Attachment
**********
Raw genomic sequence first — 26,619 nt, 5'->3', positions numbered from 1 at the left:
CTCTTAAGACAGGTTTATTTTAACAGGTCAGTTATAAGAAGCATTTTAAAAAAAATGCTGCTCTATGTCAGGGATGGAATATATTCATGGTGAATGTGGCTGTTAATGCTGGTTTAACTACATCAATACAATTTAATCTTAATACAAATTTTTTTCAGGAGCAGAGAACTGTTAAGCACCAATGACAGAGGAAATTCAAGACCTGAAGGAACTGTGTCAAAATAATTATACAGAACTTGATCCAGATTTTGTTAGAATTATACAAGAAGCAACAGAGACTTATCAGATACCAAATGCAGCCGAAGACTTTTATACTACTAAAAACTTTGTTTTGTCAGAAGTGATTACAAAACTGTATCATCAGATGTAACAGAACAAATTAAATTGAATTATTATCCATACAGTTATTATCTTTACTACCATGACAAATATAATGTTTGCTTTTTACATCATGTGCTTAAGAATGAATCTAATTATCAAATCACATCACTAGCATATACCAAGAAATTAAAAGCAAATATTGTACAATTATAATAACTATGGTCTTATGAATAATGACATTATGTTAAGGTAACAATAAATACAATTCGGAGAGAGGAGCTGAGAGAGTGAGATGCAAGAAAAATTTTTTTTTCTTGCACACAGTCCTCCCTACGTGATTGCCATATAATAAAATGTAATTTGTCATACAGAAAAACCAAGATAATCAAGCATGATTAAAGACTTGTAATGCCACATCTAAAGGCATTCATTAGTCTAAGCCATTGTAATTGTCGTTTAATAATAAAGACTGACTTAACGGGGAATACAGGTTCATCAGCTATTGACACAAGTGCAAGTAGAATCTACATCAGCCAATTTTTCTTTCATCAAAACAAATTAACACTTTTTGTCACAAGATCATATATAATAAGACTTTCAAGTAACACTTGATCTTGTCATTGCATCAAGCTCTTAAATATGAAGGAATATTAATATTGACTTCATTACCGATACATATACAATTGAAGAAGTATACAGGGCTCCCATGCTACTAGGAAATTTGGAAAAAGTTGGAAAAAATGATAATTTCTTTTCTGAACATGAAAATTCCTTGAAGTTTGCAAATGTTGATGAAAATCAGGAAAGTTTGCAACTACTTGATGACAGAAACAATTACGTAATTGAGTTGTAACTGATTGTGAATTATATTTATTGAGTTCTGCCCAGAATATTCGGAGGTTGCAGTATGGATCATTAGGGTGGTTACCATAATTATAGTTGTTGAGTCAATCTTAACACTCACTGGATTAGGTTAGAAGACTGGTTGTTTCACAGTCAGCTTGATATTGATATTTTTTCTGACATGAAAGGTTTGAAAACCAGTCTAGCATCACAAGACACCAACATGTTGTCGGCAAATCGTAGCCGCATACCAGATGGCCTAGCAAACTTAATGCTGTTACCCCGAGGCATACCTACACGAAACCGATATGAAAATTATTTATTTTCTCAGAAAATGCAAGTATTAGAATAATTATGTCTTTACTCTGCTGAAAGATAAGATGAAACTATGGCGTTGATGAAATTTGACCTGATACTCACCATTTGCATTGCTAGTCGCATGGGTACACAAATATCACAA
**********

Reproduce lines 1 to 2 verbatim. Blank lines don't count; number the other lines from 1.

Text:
Raw genomic sequence first — 26,619 nt, 5'->3', positions numbered from 1 at the left:
CTCTTAAGACAGGTTTATTTTAACAGGTCAGTTATAAGAAGCATTTTAAAAAAAATGCTGCTCTATGTCAGGGATGGAATATATTCATGGTGAATGTGGCTGTTAATGCTGGTTTAACTACATCAATACAATTTAATCTTAATACAAATTTTTTTCAGGAGCAGAGAACTGTTAAGCACCAATGACAGAGGAAATTCAAGACCTGAAGGAACTGTGTCAAAATAATTATACAGAACTTGATCCAGATTTTGTTAGAATTATACAAGAAGCAACAGAGACTTATCAGATACCAAATGCAGCCGAAGACTTTTATACTACTAAAAACTTTGTTTTGTCAGAAGTGATTACAAAACTGTATCATCAGATGTAACAGAACAAATTAAATTGAATTATTATCCATACAGTTATTATCTTTACTACCATGACAAATATAATGTTTGCTTTTTACATCATGTGCTTAAGAATGAATCTAATTATCAAATCACATCACTAGCATATACCAAGAAATTAAAAGCAAATATTGTACAATTATAATAACTATGGTCTTATGAATAATGACATTATGTTAAGGTAACAATAAATACAATTCGGAGAGAGGAGCTGAGAGAGTGAGATGCAAGAAAAATTTTTTTTTCTTGCACACAGTCCTCCCTACGTGATTGCCATATAATAAAATGTAATTTGTCATACAGAAAAACCAAGATAATCAAGCATGATTAAAGACTTGTAATGCCACATCTAAAGGCATTCATTAGTCTAAGCCATTGTAATTGTCGTTTAATAATAAAGACTGACTTAACGGGGAATACAGGTTCATCAGCTATTGACACAAGTGCAAGTAGAATCTACATCAGCCAATTTTTCTTTCATCAAAACAAATTAACACTTTTTGTCACAAGATCATATATAATAAGACTTTCAAGTAACACTTGATCTTGTCATTGCATCAAGCTCTTAAATATGAAGGAATATTAATATTGACTTCATTACCGATACATATACAATTGAAGAAGTATACAGGGCTCCCATGCTACTAGGAAATTTGGAAAAAGTTGGAAAAAATGATAATTTCTTTTCTGAACATGAAAATTCCTTGAAGTTTGCAAATGTTGATGAAAATCAGGAAAGTTTGCAACTACTTGATGACAGAAACAATTACGTAATTGAGTTGTAACTGATTGTGAATTATATTTATTGAGTTCTGCCCAGAATATTCGGAGGTTGCAGTATGGATCATTAGGGTGGTTACCATAATTATAGTTGTTGAGTCAATCTTAACACTCACTGGATTAGGTTAGAAGACTGGTTGTTTCACAGTCAGCTTGATATTGATATTTTTTCTGACATGAAAGGTTTGAAAACCAGTCTAGCATCACAAGACACCAACATGTTGTCGGCAAATCGTAGCCGCATACCAGATGGCCTAGCAAACTTAATGCTGTTACCCCGAGGCATACCTACACGAAACCGATATGAAAATTATTTATTTTCTCAGAAAATGCAAGTATTAGAATAATTATGTCTTTACTCTGCTGAAAGATAAGATGAAACTATGGCGTTGATGAAATTTGACCTGATACTCACCATTTGCATTGCTAGTCGCATGGGTACACAAATATCACAA